Tuesday, May 09, 2006

Day 2, first round

Julian Dibbell, what difference does a game make? What impact does games bring to social spaces? The matter of community, social spaces, etc etc.

"Rape in Cyberspace" - a moment of making community visible within Lambda MOO.
From "The Well" - as real life touches the lives of others.

How does the reality of virtual spaces touch on the ludic or game like quality of game spaces?

Julian asks some interesting questions and I am not sure if I will get further than this for a while. I think however that the answer is not that hard. A game provides people with some really important ..forutsetninger.. which are needed to create a functioning social space.

1) A common background. In order to have something to communicate about, we need common experiences. It does not have to be the same experience, but it needs to be a comparable one.

2) A chance to assist each other. Community and social spaces are made out of the exchanges of gifts - they live by a gift economy. By playing a game together we can share knowledge, hints, objects, lend a hand in tasks or offer protection. All of these are the kind of gifts that we give to ach other in a good fleshworld social space, and a multi-player game lends itself to this.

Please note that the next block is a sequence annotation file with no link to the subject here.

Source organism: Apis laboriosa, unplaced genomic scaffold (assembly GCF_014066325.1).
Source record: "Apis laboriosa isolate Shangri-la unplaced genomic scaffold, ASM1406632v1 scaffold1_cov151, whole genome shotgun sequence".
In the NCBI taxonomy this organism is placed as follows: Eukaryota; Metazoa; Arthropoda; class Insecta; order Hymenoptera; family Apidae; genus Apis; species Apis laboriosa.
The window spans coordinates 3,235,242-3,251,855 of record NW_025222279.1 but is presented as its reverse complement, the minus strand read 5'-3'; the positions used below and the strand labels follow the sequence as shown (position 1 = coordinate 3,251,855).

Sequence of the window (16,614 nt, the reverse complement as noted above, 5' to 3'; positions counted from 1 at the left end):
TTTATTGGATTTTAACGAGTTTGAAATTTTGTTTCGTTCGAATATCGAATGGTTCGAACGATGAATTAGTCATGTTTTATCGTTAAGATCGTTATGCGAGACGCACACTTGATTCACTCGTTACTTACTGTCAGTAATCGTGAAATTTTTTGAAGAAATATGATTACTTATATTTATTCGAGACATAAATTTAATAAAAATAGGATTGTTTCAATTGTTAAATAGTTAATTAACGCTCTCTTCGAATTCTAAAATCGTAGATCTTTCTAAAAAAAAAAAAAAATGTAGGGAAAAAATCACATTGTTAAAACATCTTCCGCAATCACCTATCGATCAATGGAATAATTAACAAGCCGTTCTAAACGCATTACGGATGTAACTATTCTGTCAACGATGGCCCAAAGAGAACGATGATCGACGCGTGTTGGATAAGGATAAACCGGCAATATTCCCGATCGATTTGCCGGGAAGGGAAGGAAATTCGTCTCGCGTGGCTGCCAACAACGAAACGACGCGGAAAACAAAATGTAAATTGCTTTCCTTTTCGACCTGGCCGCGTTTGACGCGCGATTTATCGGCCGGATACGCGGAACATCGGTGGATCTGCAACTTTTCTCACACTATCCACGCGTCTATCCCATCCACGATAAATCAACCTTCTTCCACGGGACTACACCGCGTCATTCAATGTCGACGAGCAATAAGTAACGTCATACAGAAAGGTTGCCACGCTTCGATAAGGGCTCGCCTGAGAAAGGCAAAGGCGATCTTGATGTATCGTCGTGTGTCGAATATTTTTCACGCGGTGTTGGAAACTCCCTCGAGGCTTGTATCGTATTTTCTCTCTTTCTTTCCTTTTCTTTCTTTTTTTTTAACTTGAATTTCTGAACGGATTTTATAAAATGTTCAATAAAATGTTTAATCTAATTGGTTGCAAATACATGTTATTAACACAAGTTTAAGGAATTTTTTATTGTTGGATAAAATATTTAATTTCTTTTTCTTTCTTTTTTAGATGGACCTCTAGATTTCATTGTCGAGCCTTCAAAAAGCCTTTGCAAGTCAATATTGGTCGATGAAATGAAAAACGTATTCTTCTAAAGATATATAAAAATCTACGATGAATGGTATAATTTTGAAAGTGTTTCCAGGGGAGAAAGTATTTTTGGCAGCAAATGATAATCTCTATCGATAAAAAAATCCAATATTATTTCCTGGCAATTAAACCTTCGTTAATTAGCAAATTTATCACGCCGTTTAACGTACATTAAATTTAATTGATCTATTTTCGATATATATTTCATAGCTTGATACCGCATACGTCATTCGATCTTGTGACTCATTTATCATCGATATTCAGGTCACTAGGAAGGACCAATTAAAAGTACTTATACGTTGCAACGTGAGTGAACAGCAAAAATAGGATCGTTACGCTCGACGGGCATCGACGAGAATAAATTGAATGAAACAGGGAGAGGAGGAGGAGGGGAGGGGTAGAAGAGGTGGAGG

3) Challenges and tasks. Communities grow around common projects. People who have a shared goal cooperate and connect, and care for each others on many levels. They need to know a lot about each other in order to know how to utilise the resources of the group in order to achieve their goals. Again, games lend themselves very easily to this, while it is the kind of mechanisms which build communities.

And these are just three aspects. If we go into this further we will find many more aspects of flesh-world communities which the games facilitate. I would propose that we don't look at digital spaces and ask why games are so good for them, but look seriously at communities grown up around other games in the flesh world, and try to find out what is different and if there is a difference. Is it something else to play World of Warcraft than to play bridge, when we look at it as a focus for a community?

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